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Reader's Review, November 2012


By John D. Baker



Negotiation Mastery: Tools for the 21st Century Negotiator

By Simon Horton
270pp. London: MX Publishing, 2012
Paperback (USA) $19.95


Simon Horton is the Lead Trainer in Negotiation Skills at the United Kingdom training and coaching firm of Negotiation Mastery. You are not seeing double, the name of Mr. Horton's firm and his book are the same.

Mr. Horton holds a Bachelor of Science degree from Brighton University (U.K.) and has done additional graduate work at the University of London School of Oriental and African Studies (SOAS). His career has been almost evenly divided into an early period of approximately ten years as a business consultant to the financial services industry and a second path of almost equivalent length as a negotiation skills trainer and coach. In that capacity he has focused on training hostage negotiators, lawyers, bankers, and large manufacturer purchasing department personnel. Additionally, Simon Horton serves as a Visiting Lecturer at both the Imperial College London and the Royal College of Art.

This book is a primer on negotiation skills and certainly is a reflection of Mr. Horton's courses. His approach is clear and unequivocal from the opening introduction through the last page of his book: "... the negotiated solution must be win-win in nature" (p. 13).

Lest the reader have any doubt about the certainty of Mr. Horton's commitment to win-win negotiation, he explains his view immediately: "...it is a no brainer" (p.14). Mr. Horton's argument for his approach is an eminently pragmatic one. Quite simply, he states:

"...If the other party is not satisfied with the agreement they will not implement it or they will sabotage it or undermine it or implement it to the letter but not in the spirit" (p. 14).

To further define his approach, Mr. Horton labels it as "Strong Win-Win" (p.21). Unlike traditional win-win approaches, Mr. Horton states, his "strong" variant avoids the two major criticisms that have been raised against the strategy. "Strong win-win" he contends:

  1. " ... only works if the other party plays win-win too"
  2. " ... stresses credibility and strength in the deal. Strong Win-Win will not bullied" (p.21).

With these characterizations and an array of seemingly unending statements such as "... win-win does get you your best deal" as anchor, Mr. Horton moves into an essentially traditional negotiation skills presentation ranging from the importance of preparation through joint problem-solving to enlarging and splitting the pie. It is a solid and useful work filled with a wide range of examples and illustrations of techniques and strategies that worked and others that failed.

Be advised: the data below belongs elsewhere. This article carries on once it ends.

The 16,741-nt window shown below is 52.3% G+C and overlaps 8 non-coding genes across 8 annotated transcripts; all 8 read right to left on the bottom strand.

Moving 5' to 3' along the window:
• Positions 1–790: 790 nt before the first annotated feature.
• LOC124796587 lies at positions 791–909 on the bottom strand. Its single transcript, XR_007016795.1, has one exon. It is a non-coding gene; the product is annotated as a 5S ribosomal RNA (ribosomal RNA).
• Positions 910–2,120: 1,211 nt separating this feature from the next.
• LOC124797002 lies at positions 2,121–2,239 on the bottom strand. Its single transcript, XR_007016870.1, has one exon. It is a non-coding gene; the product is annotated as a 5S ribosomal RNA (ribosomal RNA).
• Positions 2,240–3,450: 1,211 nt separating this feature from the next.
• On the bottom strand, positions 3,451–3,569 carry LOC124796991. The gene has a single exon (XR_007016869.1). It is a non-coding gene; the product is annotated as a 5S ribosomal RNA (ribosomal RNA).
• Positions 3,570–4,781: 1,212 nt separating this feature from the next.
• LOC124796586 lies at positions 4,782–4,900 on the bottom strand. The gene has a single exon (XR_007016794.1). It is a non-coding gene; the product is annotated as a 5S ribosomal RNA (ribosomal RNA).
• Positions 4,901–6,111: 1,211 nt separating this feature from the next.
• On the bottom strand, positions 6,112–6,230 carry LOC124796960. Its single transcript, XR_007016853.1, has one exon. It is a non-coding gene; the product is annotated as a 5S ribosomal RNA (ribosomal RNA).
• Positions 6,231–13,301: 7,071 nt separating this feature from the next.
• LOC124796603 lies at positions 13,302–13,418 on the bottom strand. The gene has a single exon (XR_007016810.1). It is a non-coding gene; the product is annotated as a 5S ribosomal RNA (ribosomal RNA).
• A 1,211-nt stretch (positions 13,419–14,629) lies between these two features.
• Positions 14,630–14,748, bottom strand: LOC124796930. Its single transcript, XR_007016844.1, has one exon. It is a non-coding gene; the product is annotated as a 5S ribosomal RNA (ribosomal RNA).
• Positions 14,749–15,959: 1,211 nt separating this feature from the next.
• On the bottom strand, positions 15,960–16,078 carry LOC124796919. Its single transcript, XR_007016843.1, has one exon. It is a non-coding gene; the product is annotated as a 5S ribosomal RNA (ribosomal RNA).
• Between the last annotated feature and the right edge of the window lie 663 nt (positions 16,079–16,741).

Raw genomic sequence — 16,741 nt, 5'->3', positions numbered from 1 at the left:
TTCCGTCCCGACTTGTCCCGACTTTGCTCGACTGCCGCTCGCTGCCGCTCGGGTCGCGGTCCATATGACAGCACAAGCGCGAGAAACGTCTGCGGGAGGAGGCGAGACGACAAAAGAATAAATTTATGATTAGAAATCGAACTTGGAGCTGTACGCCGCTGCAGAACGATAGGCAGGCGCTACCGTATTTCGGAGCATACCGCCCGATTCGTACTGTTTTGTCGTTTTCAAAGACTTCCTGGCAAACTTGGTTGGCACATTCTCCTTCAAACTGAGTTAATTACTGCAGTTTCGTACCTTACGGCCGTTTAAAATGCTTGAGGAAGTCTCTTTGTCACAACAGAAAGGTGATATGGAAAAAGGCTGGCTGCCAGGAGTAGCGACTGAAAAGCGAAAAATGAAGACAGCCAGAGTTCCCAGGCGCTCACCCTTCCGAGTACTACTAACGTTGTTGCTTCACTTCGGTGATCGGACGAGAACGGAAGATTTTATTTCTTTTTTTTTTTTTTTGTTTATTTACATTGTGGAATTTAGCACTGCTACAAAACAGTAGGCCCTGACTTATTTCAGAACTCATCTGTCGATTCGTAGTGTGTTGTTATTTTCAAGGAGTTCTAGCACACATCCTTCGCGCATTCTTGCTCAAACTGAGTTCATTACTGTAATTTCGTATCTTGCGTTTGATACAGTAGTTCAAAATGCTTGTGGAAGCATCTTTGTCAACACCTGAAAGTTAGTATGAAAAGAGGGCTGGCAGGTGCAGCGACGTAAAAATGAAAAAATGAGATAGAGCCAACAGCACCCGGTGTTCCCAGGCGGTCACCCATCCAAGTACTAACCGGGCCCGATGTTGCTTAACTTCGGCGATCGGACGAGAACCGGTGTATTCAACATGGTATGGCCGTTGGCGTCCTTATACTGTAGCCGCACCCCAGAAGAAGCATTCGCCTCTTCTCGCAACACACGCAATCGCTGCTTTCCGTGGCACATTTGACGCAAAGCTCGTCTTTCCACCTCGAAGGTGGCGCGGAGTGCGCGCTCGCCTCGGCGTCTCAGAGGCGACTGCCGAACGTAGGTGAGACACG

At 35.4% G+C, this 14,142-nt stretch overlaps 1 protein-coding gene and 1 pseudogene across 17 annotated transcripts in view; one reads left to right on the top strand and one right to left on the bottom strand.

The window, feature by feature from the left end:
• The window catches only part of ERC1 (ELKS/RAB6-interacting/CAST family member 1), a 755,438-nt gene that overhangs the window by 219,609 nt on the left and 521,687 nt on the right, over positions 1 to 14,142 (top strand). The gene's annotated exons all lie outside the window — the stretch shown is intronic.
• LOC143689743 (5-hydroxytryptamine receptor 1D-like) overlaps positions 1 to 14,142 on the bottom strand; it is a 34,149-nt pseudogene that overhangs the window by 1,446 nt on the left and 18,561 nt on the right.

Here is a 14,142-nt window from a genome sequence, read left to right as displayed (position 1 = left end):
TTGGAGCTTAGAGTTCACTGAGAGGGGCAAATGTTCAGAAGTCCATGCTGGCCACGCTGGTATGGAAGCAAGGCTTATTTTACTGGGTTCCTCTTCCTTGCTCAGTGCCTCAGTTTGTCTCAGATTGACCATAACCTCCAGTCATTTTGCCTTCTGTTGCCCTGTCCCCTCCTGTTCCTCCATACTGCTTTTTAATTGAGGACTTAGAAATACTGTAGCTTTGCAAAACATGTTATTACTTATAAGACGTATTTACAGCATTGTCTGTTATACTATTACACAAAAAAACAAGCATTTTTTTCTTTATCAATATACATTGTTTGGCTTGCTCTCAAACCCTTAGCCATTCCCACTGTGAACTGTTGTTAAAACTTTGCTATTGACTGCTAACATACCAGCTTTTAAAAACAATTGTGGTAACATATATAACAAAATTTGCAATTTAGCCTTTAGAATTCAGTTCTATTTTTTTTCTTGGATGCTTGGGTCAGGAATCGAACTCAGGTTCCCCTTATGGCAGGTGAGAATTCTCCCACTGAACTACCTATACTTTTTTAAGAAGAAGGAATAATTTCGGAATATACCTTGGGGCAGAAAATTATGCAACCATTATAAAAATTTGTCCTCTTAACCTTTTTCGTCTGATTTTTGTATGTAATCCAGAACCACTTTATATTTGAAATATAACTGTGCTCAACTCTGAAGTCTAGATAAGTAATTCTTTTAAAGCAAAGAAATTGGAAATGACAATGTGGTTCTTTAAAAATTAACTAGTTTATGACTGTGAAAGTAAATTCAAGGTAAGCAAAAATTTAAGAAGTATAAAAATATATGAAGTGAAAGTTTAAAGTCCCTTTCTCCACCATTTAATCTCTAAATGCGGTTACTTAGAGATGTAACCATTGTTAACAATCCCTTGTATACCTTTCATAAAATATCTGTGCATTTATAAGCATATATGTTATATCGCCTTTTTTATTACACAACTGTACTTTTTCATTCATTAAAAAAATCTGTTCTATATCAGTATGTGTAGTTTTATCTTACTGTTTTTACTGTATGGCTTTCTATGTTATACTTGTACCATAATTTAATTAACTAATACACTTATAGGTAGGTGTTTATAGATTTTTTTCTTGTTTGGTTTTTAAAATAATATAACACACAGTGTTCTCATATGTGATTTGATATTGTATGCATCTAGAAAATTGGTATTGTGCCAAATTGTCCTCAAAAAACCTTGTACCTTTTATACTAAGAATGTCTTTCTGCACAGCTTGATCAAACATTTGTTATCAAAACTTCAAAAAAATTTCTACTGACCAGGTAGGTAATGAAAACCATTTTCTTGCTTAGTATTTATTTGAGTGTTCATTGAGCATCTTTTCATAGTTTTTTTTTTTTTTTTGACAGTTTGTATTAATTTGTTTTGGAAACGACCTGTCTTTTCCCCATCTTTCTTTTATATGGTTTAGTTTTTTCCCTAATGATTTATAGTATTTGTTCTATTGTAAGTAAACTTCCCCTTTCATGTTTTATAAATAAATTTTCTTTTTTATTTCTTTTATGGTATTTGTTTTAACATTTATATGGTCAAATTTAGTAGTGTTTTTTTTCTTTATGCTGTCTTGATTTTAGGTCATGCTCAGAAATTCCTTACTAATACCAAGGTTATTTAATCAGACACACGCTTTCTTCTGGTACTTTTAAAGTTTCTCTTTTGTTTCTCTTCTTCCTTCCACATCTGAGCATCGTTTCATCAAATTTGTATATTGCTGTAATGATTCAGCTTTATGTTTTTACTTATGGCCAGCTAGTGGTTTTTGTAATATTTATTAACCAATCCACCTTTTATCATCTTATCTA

Readers will find Mr. Horton's presentation of steps in the preparation process, the vital role of creativity, and the importance of developing your Plan B alternative into a true and real option of particular interest.

Too often, negotiators are not really prepared to walk-away from negotiations despite their early planning bravado. Mr. Horton not only drives this plan home, he is correct in this reader's view. "He who cares least wins," he tells us. Mr. Horton sees this saying as true. Alas, it often is true. This reviewer, however, sees this the proverbial pregnant moment, a cross roads with one path leading out the door and a second path pausing for a last try by the parties. One must always work even harder to find the path to agreement at the darkest hour of the negotiation. To do less is to sacrifice potential for immediacy when patience may be the miracle remedy.

Readers will also find the author's admonitions to "start with no" (p. 87), "cultivate your alternatives" (p. 90), and "warn them before you walk away" (p.91) excellent advice. There is much here in few words. The thoughtful negotiator will find much to reflect upon in these pages.

As a last note, I fully agree with Mr. Horton's often stated contention that negotiations are rarely one-on-one situations. Much to their chagrin, many negotiators take too long to learn this key component of negotiations. The importance of this understanding alone is worth the price of the book.

Recommended.

John D. Baker, Ph.D.
Editor


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The Negotiator Magazine (November, 2012) Copyright © 2012 The Negotiator Magazine